Noroviruses are the major cause of global viral gastroenteritis with short incubation times and small inoculums required for infection. This creates a need for a rapid molecular test for norovirus for early diagnosis, in the hope of preventing the spread of the disease. Non-chemists generally use off-the shelf reagents and natural DNA to create such tests, suffering from background noise that comes from adventitious DNA and RNA (collectively xNA) that is abundant in real biological samples, especially feces, a common location for norovirus. Here, we create an assay that combines artificially expanded genetic information systems (AEGIS, which adds nucleotides to the four in standard xNA, pairing orthogonally to A:T and G:C) with loop-mediated isothermal amplification (LAMP) to amplify norovirus RNA at constant temperatures, without the power or instrument requirements of PCR cycling. This assay was then validated using feces contaminated with murine norovirus (MNV). Treating stool samples with ammonia extracts the MNV RNA, which is then amplified in an AEGIS-RT-LAMP where AEGIS segments are incorporated both into an internal LAMP primer and into a molecular beacon stem, the second lowering background signaling noise. This is coupled with RNase H nicking during sample amplification, allowing detection of as few as 10 copies of noroviral RNA in a stool sample, generating a fluorescent signal visible to human eye, all in a closed reaction vessel.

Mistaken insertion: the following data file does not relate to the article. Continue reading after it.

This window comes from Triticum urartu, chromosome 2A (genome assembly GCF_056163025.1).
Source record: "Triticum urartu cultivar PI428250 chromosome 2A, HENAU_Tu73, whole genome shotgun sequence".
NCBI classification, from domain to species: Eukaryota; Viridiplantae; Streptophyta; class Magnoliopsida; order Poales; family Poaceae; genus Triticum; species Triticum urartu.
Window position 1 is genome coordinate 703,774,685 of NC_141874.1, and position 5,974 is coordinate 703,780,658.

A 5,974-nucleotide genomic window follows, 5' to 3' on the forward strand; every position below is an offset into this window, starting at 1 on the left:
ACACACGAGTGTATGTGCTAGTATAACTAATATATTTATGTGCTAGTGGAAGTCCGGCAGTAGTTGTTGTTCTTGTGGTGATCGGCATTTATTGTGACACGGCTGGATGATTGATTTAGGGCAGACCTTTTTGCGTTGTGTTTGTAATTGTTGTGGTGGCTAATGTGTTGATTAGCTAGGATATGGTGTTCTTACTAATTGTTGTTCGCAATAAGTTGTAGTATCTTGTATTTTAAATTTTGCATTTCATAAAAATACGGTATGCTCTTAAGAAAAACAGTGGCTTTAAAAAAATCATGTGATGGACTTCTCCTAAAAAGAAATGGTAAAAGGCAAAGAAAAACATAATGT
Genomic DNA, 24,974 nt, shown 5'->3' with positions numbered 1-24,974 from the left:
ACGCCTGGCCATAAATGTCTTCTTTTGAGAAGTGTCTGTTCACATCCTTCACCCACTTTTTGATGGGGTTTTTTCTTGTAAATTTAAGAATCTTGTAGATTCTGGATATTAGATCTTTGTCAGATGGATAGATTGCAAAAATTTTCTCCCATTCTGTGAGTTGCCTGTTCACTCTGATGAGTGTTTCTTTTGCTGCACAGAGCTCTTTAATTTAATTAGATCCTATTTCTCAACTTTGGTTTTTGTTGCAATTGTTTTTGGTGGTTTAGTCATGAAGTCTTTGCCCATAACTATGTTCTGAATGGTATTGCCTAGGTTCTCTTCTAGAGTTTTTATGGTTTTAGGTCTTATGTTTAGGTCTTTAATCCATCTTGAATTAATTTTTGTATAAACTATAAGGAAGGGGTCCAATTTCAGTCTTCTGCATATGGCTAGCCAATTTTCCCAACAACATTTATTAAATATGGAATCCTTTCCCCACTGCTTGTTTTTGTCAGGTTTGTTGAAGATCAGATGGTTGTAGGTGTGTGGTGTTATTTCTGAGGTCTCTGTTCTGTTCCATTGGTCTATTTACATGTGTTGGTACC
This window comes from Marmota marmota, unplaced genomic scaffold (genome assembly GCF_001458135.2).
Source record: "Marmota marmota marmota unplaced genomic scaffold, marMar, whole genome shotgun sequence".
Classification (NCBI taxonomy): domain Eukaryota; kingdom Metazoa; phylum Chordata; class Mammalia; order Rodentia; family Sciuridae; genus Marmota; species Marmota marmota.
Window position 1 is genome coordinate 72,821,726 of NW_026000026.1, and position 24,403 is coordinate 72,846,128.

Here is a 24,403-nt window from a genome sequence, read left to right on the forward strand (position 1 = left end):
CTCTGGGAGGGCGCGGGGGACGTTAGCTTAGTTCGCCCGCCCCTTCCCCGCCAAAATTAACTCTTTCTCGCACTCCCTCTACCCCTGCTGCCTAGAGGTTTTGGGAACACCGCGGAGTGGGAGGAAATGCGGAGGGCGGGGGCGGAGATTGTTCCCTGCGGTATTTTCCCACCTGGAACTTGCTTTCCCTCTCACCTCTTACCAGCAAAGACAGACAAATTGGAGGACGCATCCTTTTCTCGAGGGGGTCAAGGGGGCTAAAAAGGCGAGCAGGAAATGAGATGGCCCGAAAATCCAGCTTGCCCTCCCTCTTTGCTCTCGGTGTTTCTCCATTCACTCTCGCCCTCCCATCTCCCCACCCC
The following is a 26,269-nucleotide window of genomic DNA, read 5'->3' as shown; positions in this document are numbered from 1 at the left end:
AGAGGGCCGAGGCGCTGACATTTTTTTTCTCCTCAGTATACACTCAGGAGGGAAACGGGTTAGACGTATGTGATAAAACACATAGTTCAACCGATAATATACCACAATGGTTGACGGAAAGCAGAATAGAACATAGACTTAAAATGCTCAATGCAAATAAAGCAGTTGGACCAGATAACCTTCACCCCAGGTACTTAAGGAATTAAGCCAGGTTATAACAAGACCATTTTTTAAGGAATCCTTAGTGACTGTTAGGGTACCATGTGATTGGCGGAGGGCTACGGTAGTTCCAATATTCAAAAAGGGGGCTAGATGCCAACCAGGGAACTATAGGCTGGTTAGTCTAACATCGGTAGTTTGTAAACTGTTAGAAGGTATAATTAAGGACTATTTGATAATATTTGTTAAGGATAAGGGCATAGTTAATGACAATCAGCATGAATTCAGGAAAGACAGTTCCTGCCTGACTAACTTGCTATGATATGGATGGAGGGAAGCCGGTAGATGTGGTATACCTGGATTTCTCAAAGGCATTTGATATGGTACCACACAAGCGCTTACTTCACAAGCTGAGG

Evolution of functional six-nucleotide DNA
Zhang, L., Yang, Z., Sefah, K., Bradley, K. M., Hoshika, S., Kim, M-J,. Kim, H-J., Zhu., Jimenez, E., Cansiz, S., Teng, I-T., Champanhac, C, McLendon, C., Liu, C., Zhang, W., Gerloff, D. L., Huang, Z., Tan, W., Benner, S. A.
J. Am. Chem. Soc.
(2015) DOI: 10.1021/jacs.5b02251
Axiomatically, the density of information
stored in DNA, with just four nucleotides (GACT), is
higher than in a binary code, but less than it might be if
synthetic biologists succeed in adding independently
replicating nucleotides to genetic systems. Such addition